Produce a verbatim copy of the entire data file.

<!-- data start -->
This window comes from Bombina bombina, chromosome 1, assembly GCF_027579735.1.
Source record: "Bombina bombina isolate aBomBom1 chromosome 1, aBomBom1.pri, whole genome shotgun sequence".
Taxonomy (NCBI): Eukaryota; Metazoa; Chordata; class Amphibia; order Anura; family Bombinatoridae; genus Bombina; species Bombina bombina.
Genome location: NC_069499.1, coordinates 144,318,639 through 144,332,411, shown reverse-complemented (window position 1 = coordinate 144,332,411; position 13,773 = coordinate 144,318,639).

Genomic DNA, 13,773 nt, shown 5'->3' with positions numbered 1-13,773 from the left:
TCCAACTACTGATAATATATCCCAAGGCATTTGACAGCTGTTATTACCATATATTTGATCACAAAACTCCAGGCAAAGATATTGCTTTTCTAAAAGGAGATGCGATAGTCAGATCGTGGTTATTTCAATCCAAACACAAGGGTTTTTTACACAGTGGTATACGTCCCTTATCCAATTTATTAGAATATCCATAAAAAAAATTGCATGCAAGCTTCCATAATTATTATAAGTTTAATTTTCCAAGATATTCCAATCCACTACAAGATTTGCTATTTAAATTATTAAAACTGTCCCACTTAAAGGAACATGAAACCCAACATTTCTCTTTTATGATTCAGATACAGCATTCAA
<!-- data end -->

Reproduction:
This window comes from Bombina bombina, chromosome 1, assembly GCF_027579735.1.
Source record: "Bombina bombina isolate aBomBom1 chromosome 1, aBomBom1.pri, whole genome shotgun sequence".
Taxonomy (NCBI): Eukaryota; Metazoa; Chordata; class Amphibia; order Anura; family Bombinatoridae; genus Bombina; species Bombina bombina.
Genome location: NC_069499.1, coordinates 144,318,639 through 144,332,411, shown reverse-complemented (window position 1 = coordinate 144,332,411; position 13,773 = coordinate 144,318,639).

Genomic DNA, 13,773 nt, shown 5'->3' with positions numbered 1-13,773 from the left:
TCCAACTACTGATAATATATCCCAAGGCATTTGACAGCTGTTATTACCATATATTTGATCACAAAACTCCAGGCAAAGATATTGCTTTTCTAAAAGGAGATGCGATAGTCAGATCGTGGTTATTTCAATCCAAACACAAGGGTTTTTTACACAGTGGTATACGTCCCTTATCCAATTTATTAGAATATCCATAAAAAAAATTGCATGCAAGCTTCCATAATTATTATAAGTTTAATTTTCCAAGATATTCCAATCCACTACAAGATTTGCTATTTAAATTATTAAAACTGTCCCACTTAAAGGAACATGAAACCCAACATTTCTCTTTTATGATTCAGATACAGCATTCAA